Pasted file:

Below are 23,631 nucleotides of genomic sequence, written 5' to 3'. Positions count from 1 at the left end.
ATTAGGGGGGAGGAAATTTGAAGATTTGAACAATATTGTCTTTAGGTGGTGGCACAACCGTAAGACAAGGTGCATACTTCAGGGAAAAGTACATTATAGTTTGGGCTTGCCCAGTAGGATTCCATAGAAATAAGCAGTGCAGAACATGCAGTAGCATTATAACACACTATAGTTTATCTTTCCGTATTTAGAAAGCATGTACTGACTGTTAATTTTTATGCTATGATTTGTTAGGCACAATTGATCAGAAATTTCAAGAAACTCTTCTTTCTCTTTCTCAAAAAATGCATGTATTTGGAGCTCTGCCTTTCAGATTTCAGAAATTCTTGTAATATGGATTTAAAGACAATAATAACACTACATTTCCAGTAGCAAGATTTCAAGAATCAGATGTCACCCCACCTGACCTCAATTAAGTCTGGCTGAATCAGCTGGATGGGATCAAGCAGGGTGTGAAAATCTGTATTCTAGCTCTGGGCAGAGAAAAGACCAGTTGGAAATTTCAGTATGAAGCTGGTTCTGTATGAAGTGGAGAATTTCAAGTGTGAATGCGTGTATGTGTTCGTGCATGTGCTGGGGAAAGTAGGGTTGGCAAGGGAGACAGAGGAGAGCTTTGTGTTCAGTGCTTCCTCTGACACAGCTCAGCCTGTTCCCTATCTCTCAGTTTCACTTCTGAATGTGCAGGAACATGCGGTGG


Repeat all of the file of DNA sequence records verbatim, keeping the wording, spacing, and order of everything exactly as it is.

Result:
Below are 23,631 nucleotides of genomic sequence, written 5' to 3'. Positions count from 1 at the left end.
ATTAGGGGGGAGGAAATTTGAAGATTTGAACAATATTGTCTTTAGGTGGTGGCACAACCGTAAGACAAGGTGCATACTTCAGGGAAAAGTACATTATAGTTTGGGCTTGCCCAGTAGGATTCCATAGAAATAAGCAGTGCAGAACATGCAGTAGCATTATAACACACTATAGTTTATCTTTCCGTATTTAGAAAGCATGTACTGACTGTTAATTTTTATGCTATGATTTGTTAGGCACAATTGATCAGAAATTTCAAGAAACTCTTCTTTCTCTTTCTCAAAAAATGCATGTATTTGGAGCTCTGCCTTTCAGATTTCAGAAATTCTTGTAATATGGATTTAAAGACAATAATAACACTACATTTCCAGTAGCAAGATTTCAAGAATCAGATGTCACCCCACCTGACCTCAATTAAGTCTGGCTGAATCAGCTGGATGGGATCAAGCAGGGTGTGAAAATCTGTATTCTAGCTCTGGGCAGAGAAAAGACCAGTTGGAAATTTCAGTATGAAGCTGGTTCTGTATGAAGTGGAGAATTTCAAGTGTGAATGCGTGTATGTGTTCGTGCATGTGCTGGGGAAAGTAGGGTTGGCAAGGGAGACAGAGGAGAGCTTTGTGTTCAGTGCTTCCTCTGACACAGCTCAGCCTGTTCCCTATCTCTCAGTTTCACTTCTGAATGTGCAGGAACATGCGGTGG